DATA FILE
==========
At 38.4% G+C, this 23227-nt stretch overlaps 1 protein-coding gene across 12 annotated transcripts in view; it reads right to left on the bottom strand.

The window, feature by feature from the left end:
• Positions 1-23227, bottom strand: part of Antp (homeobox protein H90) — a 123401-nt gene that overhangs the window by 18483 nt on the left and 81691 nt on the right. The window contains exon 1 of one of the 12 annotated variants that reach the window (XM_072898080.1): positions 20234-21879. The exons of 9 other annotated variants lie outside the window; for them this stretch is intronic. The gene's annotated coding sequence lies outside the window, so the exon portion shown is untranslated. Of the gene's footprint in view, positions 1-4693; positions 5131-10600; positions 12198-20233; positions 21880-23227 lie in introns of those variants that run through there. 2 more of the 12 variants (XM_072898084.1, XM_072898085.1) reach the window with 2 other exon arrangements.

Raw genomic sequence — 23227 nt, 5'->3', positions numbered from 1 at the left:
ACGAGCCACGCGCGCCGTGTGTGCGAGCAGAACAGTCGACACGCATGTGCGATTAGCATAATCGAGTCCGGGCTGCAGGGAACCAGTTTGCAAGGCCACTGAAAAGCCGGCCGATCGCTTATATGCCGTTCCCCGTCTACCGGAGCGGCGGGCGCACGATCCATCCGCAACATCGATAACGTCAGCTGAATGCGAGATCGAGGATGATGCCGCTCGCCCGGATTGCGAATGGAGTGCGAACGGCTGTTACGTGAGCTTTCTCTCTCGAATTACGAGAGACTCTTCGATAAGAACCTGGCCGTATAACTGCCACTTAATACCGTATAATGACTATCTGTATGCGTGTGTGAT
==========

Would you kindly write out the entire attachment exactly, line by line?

At 38.4% G+C, this 23227-nt stretch overlaps 1 protein-coding gene across 12 annotated transcripts in view; it reads right to left on the bottom strand.

The window, feature by feature from the left end:
• Positions 1-23227, bottom strand: part of Antp (homeobox protein H90) — a 123401-nt gene that overhangs the window by 18483 nt on the left and 81691 nt on the right. The window contains exon 1 of one of the 12 annotated variants that reach the window (XM_072898080.1): positions 20234-21879. The exons of 9 other annotated variants lie outside the window; for them this stretch is intronic. The gene's annotated coding sequence lies outside the window, so the exon portion shown is untranslated. Of the gene's footprint in view, positions 1-4693; positions 5131-10600; positions 12198-20233; positions 21880-23227 lie in introns of those variants that run through there. 2 more of the 12 variants (XM_072898084.1, XM_072898085.1) reach the window with 2 other exon arrangements.

Raw genomic sequence — 23227 nt, 5'->3', positions numbered from 1 at the left:
ACGAGCCACGCGCGCCGTGTGTGCGAGCAGAACAGTCGACACGCATGTGCGATTAGCATAATCGAGTCCGGGCTGCAGGGAACCAGTTTGCAAGGCCACTGAAAAGCCGGCCGATCGCTTATATGCCGTTCCCCGTCTACCGGAGCGGCGGGCGCACGATCCATCCGCAACATCGATAACGTCAGCTGAATGCGAGATCGAGGATGATGCCGCTCGCCCGGATTGCGAATGGAGTGCGAACGGCTGTTACGTGAGCTTTCTCTCTCGAATTACGAGAGACTCTTCGATAAGAACCTGGCCGTATAACTGCCACTTAATACCGTATAATGACTATCTGTATGCGTGTGTGAT